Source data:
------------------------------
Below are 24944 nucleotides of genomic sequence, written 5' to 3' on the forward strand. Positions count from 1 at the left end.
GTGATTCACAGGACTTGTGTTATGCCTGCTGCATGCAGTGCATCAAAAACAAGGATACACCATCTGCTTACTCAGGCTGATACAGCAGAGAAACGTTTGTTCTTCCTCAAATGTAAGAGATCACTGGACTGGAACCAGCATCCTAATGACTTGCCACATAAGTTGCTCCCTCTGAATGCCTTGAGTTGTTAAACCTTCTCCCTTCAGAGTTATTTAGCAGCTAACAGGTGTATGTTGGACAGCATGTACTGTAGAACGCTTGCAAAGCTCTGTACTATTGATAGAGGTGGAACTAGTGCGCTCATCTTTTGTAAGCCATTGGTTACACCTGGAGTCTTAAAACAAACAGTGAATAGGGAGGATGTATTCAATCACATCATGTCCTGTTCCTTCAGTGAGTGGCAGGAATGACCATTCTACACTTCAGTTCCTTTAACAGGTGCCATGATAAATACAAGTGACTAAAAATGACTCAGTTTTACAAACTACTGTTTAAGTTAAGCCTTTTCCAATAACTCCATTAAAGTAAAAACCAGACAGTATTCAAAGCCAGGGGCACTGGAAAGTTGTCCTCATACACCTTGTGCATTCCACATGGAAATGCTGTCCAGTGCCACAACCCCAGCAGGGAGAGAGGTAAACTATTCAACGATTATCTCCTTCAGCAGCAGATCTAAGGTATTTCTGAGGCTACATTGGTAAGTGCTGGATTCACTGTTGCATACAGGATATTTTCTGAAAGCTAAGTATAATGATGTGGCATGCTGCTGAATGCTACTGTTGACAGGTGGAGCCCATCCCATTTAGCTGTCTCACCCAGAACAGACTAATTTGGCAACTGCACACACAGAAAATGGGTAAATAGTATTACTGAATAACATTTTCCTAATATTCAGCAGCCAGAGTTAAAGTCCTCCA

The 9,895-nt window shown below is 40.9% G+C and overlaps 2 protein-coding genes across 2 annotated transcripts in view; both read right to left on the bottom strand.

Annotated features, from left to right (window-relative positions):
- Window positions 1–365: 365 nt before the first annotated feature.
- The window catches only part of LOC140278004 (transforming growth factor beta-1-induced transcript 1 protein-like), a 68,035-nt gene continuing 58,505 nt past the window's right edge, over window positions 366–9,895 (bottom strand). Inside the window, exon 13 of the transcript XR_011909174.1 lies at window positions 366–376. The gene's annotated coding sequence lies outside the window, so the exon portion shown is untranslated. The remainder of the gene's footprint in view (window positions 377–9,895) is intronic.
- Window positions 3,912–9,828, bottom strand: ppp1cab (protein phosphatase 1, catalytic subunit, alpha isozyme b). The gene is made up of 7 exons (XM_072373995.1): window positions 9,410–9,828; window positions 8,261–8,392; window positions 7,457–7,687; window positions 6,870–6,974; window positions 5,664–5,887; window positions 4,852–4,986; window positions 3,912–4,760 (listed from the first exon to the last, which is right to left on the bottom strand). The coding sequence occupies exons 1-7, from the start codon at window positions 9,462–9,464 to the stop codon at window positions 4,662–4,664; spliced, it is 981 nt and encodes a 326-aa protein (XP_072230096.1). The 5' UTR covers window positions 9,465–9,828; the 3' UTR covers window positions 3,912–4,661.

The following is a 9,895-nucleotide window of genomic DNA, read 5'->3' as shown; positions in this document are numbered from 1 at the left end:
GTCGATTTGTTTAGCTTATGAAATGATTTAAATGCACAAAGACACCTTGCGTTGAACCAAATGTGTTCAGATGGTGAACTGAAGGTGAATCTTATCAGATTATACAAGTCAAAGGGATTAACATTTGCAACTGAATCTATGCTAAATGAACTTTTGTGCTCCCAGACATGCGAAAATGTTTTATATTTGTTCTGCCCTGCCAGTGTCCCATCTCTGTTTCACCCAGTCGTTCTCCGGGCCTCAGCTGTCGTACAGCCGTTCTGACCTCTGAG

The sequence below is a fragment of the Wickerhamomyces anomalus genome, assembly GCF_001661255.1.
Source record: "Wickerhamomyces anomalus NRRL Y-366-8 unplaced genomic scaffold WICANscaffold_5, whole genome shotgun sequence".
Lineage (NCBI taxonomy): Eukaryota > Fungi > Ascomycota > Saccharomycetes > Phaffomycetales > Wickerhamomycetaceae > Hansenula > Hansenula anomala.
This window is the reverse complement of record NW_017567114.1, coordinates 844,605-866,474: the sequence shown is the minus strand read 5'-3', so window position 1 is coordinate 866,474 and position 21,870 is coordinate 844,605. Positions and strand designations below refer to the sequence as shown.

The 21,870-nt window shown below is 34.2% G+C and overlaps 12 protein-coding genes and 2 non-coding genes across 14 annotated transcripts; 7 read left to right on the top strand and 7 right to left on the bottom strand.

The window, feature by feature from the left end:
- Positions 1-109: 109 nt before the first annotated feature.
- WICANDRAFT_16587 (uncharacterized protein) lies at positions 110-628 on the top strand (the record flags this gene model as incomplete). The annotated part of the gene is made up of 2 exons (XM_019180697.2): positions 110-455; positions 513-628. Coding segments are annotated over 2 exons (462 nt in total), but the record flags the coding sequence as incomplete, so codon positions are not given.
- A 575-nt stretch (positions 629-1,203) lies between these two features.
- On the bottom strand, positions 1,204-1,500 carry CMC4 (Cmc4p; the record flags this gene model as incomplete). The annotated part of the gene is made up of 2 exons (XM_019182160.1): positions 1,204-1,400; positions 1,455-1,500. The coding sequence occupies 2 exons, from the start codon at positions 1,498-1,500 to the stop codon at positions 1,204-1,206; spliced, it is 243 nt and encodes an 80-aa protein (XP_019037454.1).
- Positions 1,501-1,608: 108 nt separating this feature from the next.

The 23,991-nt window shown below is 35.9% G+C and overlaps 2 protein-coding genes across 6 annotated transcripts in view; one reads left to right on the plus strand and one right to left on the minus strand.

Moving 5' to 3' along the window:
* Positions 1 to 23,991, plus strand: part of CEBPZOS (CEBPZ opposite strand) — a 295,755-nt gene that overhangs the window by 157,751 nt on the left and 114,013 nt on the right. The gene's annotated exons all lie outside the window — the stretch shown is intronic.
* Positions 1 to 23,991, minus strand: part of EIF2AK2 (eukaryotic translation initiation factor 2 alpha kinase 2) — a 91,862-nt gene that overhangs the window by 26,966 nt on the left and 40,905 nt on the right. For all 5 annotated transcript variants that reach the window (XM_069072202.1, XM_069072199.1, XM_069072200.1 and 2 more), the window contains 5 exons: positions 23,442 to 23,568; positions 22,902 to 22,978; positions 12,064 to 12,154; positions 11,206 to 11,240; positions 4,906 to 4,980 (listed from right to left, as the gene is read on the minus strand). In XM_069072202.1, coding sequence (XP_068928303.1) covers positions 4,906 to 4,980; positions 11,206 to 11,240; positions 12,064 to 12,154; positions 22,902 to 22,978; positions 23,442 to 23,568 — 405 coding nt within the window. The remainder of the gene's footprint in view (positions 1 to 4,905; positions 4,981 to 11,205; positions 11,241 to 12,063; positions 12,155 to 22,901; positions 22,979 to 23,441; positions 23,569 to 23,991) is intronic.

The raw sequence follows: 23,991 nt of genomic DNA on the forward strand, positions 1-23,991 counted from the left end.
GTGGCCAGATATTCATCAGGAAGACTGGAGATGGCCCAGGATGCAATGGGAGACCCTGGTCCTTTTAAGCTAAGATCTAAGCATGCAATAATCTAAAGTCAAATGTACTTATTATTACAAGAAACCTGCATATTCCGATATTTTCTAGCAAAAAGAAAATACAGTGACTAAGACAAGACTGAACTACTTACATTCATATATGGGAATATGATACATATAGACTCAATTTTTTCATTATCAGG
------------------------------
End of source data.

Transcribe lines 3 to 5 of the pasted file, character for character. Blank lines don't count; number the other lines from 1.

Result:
The 9,895-nt window shown below is 40.9% G+C and overlaps 2 protein-coding genes across 2 annotated transcripts in view; both read right to left on the bottom strand.

Annotated features, from left to right (window-relative positions):
- Window positions 1–365: 365 nt before the first annotated feature.